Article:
Skeptics have been saying for weeks that the hints that surfaced at CERN last month were only wishful thinking--a desperate attempt to claim a prize that almost surely would have gone to the rival Fermilab outside Chicago if CERN's accelerator had shut down. The skeptics had a good case: Of the four cathedral-sized electronic "eyes" that watch for the Higgs, only one initially saw telltale tracks of the particle. A few weeks later, another detector saw something, only to have the evidence evaporate under later scrutiny. "Maybe they persuaded themselves that, in spite of the warts, these [tracks] are OK," Chris Quigg of Fermilab said at the time. "But my judgment is, they're going to have a pretty hard time." In a dizzying series of events since mid-October, however, two other detectors at LEP have spied what scientists believe are definite Higgs tracks. "Among physicists, we believe we have them. But we don't believe we have enough of them" to claim a discovery, said Jason Nielsen, a graduate student from the University of Wisconsin. So, after a week of sleepless nights and tense hallway conversations, Maiani has decided to ask for a reprieve for the collider. It won't come cheaply. In addition to the $70 million it will cost to pay contractors who were standing by to destroy LEP and build the next machine, the change of plans will take a big toll in careers disrupted and personal plans. Normally, the physicists would not have gone public with their findings until physics conferences next spring, said a spokesman for the experiment, physicist Tiziano Camporesi. "But by next spring, the detector would be gone." Why all the fuss? If the Higgs had different properties, our universe would be an entirely different kind of place. Bosons are one type among the almost unimaginably small subatomic particles that, according to theoretical physics, are the ultimate building blocks of the universe. The Higgs boson, often described as a kind of cosmic molasses, changes the properties of particles that travel through it. It imparts a kind of sluggishness--or mass. Until recently, mass was considered so basic a property of matter that scientists didn't even think to ask where it came from. "It was God-given," Maiani said. "The fact that human beings can frame the question--much less find the answer--is amazing," Tully said. How can the physicists see the vacuum? The same way a brick "sees" the Earth when it falls to the floor, or a magnet "sees" metal. The unseen influence affects the way things move. In fact, the very observation that things have mass confirms that the Higgs exists, physicists say. To prove their theories, however, they need to set the vacuum vibrating with enough energy to send a chunk of it, in effect, "free." Only that way can they study its properties. The CERN machine accomplishes that by making two beams of particles collide head-on at enormous energies. Electrons circling in one direction meet their anti-matter counterparts, called positrons, circling in the opposite direction at four intersections along an accelerator ring. Continuously accelerated as they fly through the ring, the particles cannot exceed the speed of light. Instead, their energy translates directly into mass (according to Einstein's E=mc formula). By the time they collide, they have been fattened to 200,000 times their normal "weight." All that energy goes into mutual annihilation--a burst of pure energy. And out of that ball of energy come new particles. If the physicists at CERN are right, their collisions have produced a so-called Z particle, massive enough to set the vacuum twanging for a tiny fraction of a second and produce the Higgs boson. The exact "pitch" of that twang is the natural frequency of the vacuum. Frequency, in the world of particles, translates directly into energy, which in turn translates into mass. Things would be simple if either the Z or the Higgs could be seen directly. Alas, both dissolve into other particles before traveling even a few inches at nearly the speed of light. Therefore, the details of the collision must be inferred from the tracks left in the four detectors placed at the intersections of the particle beams. As pieces fly out from the site of the collision, every stray bit is identified, tracked and counted. Buried in pits hundreds of yards beneath the rolling French and Swiss countryside, the enormous, tinkertoy-like detectors operate in ways surprisingly similar to human eyes: After collecting detailed information on properties of particles that pass through--speed, electric charge, mass and so forth--they make what amount to intelligent "guesses" on what they "see." At the end, what they have is a carefully measured probability of being right. The process is very much like staring at a strange flickering light in the distance, explained CERN physicist John Ellis. The longer you look, the more certain you can be that you're looking at a planet instead of an airplane. Tully, who is one of three independent physicists in charge of calculating those probabilities, says the current odds that the CERN Higgs is not real stand at about 3 in 1,000. That may sound good, he said, but to claim a "discovery," CERN would need the probability that the signals were the result of random chance to fall to 5 in 10 million. That will require staring at the flickering signals for another year. And that, in turn, means running the 11-year-old accelerator well beyond its current capacity. The operations people say they can do that, but it will take its toll: As the accelerator ages, insulation becomes brittle, cooling coils crack, sensitive electronics get destroyed. And with the Higgs so nearly in sight, it seems a shame to give up--especially with Fermilab potentially so close behind, CERN officials say. University of Wisconsin physicist Sau Lan Wu, who has been searching for the Higgs for 20 years and is part of one of the CERN search teams, says: "It's within our reach. We should have the chance."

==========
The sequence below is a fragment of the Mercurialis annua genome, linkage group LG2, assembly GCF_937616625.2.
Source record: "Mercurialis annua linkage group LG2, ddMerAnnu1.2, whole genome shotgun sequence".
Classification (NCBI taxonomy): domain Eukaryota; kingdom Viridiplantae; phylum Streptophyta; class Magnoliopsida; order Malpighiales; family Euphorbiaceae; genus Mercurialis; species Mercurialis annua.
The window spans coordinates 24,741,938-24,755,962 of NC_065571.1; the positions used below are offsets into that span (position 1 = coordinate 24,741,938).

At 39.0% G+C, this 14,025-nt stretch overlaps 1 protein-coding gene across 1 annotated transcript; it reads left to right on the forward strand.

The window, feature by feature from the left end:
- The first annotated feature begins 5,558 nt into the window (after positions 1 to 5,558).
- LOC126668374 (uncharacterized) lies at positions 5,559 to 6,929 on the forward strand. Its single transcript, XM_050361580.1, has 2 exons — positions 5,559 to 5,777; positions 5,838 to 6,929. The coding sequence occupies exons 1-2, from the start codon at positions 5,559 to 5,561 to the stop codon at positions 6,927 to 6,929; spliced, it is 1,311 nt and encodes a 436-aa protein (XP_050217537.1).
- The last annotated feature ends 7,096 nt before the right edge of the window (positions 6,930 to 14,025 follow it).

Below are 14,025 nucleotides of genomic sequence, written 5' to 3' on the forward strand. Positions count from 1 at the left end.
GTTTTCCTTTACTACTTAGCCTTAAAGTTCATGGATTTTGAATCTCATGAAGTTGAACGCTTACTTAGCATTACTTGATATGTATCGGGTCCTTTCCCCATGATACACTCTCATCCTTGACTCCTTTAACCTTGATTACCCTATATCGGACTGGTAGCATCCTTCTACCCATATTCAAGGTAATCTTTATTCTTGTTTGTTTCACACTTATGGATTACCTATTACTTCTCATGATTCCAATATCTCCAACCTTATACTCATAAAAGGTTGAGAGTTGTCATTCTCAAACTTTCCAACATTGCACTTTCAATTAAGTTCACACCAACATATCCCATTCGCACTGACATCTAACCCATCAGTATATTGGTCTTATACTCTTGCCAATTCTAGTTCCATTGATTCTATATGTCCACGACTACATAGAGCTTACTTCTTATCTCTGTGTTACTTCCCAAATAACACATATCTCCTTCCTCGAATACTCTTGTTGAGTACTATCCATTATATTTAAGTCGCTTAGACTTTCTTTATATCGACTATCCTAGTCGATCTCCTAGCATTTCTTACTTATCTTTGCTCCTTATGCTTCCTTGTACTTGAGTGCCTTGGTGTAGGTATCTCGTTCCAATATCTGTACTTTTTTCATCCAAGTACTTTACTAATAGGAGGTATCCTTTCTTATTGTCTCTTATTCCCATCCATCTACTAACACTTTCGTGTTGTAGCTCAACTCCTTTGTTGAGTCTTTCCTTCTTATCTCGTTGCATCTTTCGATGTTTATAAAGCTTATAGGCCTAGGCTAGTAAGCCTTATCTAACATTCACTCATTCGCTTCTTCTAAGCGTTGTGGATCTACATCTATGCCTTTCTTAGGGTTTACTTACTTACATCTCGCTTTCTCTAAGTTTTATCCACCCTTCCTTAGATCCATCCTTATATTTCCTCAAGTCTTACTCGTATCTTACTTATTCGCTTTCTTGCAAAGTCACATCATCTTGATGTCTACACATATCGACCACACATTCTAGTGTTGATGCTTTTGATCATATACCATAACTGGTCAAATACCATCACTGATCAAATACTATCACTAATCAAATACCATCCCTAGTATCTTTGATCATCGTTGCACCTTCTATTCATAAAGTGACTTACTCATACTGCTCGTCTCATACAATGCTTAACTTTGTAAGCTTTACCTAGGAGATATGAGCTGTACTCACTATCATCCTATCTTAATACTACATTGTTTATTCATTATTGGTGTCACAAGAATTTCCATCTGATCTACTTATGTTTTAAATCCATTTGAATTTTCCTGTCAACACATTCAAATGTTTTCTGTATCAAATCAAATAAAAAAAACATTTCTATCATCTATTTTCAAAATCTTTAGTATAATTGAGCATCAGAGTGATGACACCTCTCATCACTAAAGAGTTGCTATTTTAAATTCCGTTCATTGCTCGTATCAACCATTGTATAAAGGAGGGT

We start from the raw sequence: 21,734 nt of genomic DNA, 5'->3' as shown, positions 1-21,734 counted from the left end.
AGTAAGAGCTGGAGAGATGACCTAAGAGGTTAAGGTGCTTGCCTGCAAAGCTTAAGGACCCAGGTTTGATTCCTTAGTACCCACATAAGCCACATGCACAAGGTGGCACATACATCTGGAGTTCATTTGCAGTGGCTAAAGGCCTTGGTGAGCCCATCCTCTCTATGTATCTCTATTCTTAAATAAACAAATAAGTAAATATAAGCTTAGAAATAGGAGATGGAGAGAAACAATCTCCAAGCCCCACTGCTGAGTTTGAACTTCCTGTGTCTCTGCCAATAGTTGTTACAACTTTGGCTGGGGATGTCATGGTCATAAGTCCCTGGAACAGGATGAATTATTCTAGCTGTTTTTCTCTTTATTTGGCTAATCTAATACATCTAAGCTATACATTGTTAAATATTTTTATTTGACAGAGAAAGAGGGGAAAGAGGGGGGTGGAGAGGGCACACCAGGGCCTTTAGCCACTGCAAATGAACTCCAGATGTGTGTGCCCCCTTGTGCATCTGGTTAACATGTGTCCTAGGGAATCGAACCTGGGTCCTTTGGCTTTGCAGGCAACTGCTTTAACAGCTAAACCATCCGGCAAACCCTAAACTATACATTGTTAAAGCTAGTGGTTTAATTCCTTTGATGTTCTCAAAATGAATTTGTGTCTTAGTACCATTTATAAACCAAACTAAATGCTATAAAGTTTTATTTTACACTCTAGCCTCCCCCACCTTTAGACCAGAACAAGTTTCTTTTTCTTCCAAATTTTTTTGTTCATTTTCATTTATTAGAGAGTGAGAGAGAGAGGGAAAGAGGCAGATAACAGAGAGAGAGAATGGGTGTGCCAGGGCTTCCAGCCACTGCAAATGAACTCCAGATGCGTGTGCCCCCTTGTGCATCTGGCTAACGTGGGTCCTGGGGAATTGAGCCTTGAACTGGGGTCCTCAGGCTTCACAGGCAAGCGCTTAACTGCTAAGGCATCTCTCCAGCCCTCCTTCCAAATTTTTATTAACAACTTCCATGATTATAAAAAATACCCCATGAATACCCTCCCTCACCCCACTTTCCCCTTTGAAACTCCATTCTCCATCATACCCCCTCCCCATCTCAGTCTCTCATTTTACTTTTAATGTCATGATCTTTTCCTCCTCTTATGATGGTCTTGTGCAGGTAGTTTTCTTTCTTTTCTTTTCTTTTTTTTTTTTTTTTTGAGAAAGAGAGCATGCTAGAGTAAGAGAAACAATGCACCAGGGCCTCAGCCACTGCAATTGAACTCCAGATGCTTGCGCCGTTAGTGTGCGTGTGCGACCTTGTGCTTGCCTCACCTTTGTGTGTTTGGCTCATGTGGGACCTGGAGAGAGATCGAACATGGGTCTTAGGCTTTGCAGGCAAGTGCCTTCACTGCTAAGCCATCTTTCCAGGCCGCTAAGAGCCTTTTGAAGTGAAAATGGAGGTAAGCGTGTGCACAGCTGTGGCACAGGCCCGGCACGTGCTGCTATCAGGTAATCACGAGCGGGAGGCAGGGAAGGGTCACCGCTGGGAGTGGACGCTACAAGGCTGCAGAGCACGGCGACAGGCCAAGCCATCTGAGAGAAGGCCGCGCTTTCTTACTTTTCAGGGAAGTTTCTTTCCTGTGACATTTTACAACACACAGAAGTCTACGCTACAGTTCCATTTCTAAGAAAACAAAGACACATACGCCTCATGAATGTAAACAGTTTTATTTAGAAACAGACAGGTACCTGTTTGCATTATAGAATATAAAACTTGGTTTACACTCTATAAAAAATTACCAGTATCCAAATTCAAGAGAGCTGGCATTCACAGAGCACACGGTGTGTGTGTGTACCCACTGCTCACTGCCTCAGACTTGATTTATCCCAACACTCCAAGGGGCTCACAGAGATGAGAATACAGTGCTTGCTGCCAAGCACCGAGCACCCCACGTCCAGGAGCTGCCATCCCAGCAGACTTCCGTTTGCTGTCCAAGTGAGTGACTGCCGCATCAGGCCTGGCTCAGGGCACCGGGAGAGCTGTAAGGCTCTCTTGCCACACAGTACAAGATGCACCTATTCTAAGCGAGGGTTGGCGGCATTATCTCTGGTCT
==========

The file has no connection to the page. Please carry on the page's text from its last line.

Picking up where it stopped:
Looking for 'the God Particle'
LEP has been looking for the Higgs since the collider was commissioned in 1989, but the search goes back way before that. The Higgs is considered so important that Nobel laureate Leon Lederman has called it "the god particle." It is the last piece in the so-called "standard model" of particle physics, but paradoxically, "it proves that the standard model is wrong," said Ellis. For one thing, if the Higgs is where the CERN results suggest it is, it means at the very least that there must be at least one other Higgs, and that they mix together somewhat like oil and water, said CERN's March-Russell. Ellis even made the admittedly "crazy" suggestion in a talk Wednesday at CERN that a lighter Higgs particle may have already been missed by LEP. But for theorists, the real question is: What lies beyond? The point, March-Russell said, is to study the structure of this unseen stage on which the universe lives. And that will probably have to await the new accelerator that replaces LEP. Called the Large Hadron Collider, or LHC, it has already been delayed many times for other reasons. Even if the Higgs really has been discovered, March-Russell--echoing many of his colleagues--stressed that LEP "can only see the shadows. It's only when you go further that you see the structure underneath. I think we're going to start seeing incredible things."